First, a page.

Remember boredom? That sensation experienced frequently before smartphones, infinite podcast libraries and seamless access to almost every movie and TV show ever made.
Intellectuals have lined up to decry it: Soren Kierkegaard called boredom the root of all evil, Bertrand Russell said the fear of boredom was responsible for half of mankind’s sins, and Arthur Schopenhauer named boredom–along with pain–as an enemy of human happiness.
But perhaps we have forgotten its virtues. In March 2019, the Academy of Management published three experimental studies that manipulated boredom and identified the benefits for creativity of being bored. It found boredom could increase the productivity of individuals performing idea generation tasks.
The problem may be that we think of boredom as the epitome of lost productivity, as well as a rather unpleasant experience, so we search for something to engage us (often our phones) rather than exploring the sensation of being bored.
Many entrepreneurs attest that, if we can reimagine it, we can repurpose boredom into a highly effective tool for productivity and creativity. After all, those eureka moments normally come when doing the most mundane activities, like brushing your teeth or staring out of a train window.
Violette De Ayala, founder of FemCity, believes boredom can have a transformative effect on a business. On a recent flight, she deliberately chose not to take a book, watch movies or connect to the WiFi.
De Ayala says: “It gave me three hours of boredom which, in turn, gave me a very productive flight to think about strategy, campaigns and business development for my organization.
“Had I brought a book or connected to the internet, I wouldn’t have had the clarity and therefore the productivity to work on future plans with such focus and intent. The boredom was what I needed to remove myself and calm my mind in order to move forward with bigger business plans. I think this is why many people have great ideas while taking a shower.”
For years, boredom has been a “secret weapon” for James Pollard, founder of TheAdvisorCoach, who uses it as a reliable method of idea generation.
Pollard says: “For me, it’s typically tidying up. I will spend some time each week organizing my office, my house, my car, etc. and I will keep my phone in my pocket. Without fail, every five minutes or so I get another idea I can implement in my business. I pull out my phone, open my note-taking app, and jot it down. Then, I go back to tidying up. I view this as a win-win situation. My environment stays clean, and I can turn on the tap of ideas whenever I want. It’s amazing.”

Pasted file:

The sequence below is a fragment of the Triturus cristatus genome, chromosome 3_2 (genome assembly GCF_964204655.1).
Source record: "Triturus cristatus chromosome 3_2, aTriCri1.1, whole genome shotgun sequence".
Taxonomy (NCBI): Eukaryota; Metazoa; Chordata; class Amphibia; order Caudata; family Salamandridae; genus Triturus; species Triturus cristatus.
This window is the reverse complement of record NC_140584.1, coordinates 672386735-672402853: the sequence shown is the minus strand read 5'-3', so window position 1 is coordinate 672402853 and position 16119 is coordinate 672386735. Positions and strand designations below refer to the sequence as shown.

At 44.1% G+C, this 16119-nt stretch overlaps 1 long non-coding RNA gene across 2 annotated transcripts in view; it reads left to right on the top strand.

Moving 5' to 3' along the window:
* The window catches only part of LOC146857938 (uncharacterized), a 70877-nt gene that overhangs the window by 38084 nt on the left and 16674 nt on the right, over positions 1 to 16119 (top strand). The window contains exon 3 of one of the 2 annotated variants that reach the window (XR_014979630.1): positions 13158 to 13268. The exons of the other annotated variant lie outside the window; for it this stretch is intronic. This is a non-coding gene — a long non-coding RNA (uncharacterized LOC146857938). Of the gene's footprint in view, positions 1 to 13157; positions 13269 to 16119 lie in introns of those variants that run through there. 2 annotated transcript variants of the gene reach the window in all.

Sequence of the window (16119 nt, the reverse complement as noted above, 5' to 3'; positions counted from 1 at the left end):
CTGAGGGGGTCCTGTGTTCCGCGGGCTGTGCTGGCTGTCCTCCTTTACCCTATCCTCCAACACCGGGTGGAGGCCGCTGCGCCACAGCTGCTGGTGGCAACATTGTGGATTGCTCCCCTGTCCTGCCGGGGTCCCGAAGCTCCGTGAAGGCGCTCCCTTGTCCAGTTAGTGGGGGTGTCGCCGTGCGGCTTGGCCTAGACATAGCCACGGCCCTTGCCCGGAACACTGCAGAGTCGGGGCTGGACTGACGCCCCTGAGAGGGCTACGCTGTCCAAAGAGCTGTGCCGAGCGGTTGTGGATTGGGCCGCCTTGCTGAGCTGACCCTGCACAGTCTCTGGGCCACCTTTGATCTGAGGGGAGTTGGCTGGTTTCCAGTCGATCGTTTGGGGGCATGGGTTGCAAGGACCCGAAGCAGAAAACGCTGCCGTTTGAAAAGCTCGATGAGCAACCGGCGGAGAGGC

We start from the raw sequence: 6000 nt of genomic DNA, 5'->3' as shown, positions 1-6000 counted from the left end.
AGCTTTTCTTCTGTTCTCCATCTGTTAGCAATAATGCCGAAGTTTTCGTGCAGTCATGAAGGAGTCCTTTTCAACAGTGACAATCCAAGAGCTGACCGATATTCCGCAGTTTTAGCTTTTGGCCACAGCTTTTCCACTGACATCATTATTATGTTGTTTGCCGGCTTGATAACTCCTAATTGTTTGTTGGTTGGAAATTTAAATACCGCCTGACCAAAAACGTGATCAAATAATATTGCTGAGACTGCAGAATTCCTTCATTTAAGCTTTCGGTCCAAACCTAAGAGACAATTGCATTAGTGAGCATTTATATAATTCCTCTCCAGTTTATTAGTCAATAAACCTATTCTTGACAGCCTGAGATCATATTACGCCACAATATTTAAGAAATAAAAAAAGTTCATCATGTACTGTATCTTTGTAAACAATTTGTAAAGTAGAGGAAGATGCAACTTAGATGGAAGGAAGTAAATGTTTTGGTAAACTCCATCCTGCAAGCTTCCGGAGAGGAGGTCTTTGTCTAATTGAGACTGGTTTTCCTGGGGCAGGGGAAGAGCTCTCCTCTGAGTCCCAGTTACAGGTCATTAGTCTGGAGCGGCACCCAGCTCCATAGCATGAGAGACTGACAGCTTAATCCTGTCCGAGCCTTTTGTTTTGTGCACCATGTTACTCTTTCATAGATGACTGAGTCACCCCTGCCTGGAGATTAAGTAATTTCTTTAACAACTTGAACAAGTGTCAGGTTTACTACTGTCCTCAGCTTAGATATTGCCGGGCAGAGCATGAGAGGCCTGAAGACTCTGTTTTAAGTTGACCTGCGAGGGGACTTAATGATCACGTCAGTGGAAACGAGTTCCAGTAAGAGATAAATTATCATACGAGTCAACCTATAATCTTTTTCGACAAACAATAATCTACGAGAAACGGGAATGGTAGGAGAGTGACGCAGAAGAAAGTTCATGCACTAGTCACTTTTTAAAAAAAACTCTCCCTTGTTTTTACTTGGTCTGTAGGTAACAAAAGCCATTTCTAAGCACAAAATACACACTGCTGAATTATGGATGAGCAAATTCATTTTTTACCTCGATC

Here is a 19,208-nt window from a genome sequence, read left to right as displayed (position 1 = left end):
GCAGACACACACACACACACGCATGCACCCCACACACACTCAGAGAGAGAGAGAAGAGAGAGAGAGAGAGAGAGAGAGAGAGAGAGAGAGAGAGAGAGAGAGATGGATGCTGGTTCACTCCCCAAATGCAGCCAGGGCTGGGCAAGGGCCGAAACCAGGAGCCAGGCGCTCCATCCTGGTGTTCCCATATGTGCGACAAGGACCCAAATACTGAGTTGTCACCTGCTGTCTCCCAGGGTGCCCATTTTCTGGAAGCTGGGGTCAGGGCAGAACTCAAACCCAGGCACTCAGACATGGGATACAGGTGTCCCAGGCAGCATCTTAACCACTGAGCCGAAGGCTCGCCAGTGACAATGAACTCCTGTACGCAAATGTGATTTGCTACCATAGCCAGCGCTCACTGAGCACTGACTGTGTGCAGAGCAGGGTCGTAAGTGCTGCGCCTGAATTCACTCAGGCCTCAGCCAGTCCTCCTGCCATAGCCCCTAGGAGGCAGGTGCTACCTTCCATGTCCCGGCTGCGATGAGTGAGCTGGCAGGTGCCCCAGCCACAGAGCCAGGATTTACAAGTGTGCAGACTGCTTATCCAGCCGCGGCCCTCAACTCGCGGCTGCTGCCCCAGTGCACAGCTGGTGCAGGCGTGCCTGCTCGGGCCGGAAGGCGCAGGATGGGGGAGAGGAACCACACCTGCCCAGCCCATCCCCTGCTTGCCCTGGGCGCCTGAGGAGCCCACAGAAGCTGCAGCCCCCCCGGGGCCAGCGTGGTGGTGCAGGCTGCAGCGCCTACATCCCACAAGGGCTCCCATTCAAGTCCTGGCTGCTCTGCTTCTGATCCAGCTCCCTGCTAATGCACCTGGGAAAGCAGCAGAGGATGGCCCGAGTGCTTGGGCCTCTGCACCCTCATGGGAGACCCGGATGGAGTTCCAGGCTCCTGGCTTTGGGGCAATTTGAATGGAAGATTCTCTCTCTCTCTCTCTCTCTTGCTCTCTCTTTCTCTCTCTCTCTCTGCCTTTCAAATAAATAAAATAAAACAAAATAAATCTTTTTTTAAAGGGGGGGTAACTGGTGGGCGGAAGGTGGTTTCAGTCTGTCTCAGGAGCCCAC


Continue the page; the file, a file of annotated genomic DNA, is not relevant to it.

The value of boredom can be more than just a tool for problem solving: it can be the spark that kick starts an entire business. Dale Johnson, founder of Content By Dale, recalls: “In 2016, I was lecturing at a U.K. university. I asked the students if they were going to vote in the upcoming EU referendum, and many said no. I asked why, and the majority answered, ‘I don’t understand it.’
“At home that night, I was sitting in silence, thinking about it. On my desk, I caught sight of an old cinema ticket. Then, it hit me. Batman v Superman was in the cinema. Both that film and Brexit were highly popular search terms at the time so I fused the two, creating a comic where Superman argues for remaining and Batman argues for leaving.”
The comic took Johnson two months to finish. Once launched, it went viral, with 25K Facebook likes, thousands of shares, and over 100,000 page views, inspiring him to launch his content creation and marketing agency. He warns: “Always look around you, and never at your devices.”
But why does this happen? Margaret J. King, Ph.D, director of the Centre for Cultural Studies & Analysis, explains that boredom is a form of frustration that can be very productive if mindfully deployed.
King says: “If you have ever been in a boring meeting–one in which you are not productively engaged–you’ll notice your mind wandering over into problem-solving mode for issues that are bothering you, both work and personal.
“When the mind can’t engage productively or imaginatively, it gravitates to zones where it can grapple with real issues that have been circulating, scanning for solutions. So forcing yourself to sit with nothing to do for even 10 minutes might be a form of meditation without engagement, a mind state that yields results.”
via Forbes – Entrepreneurs https://ift.tt/dTEDZf
October 15, 2019 at 10:19AM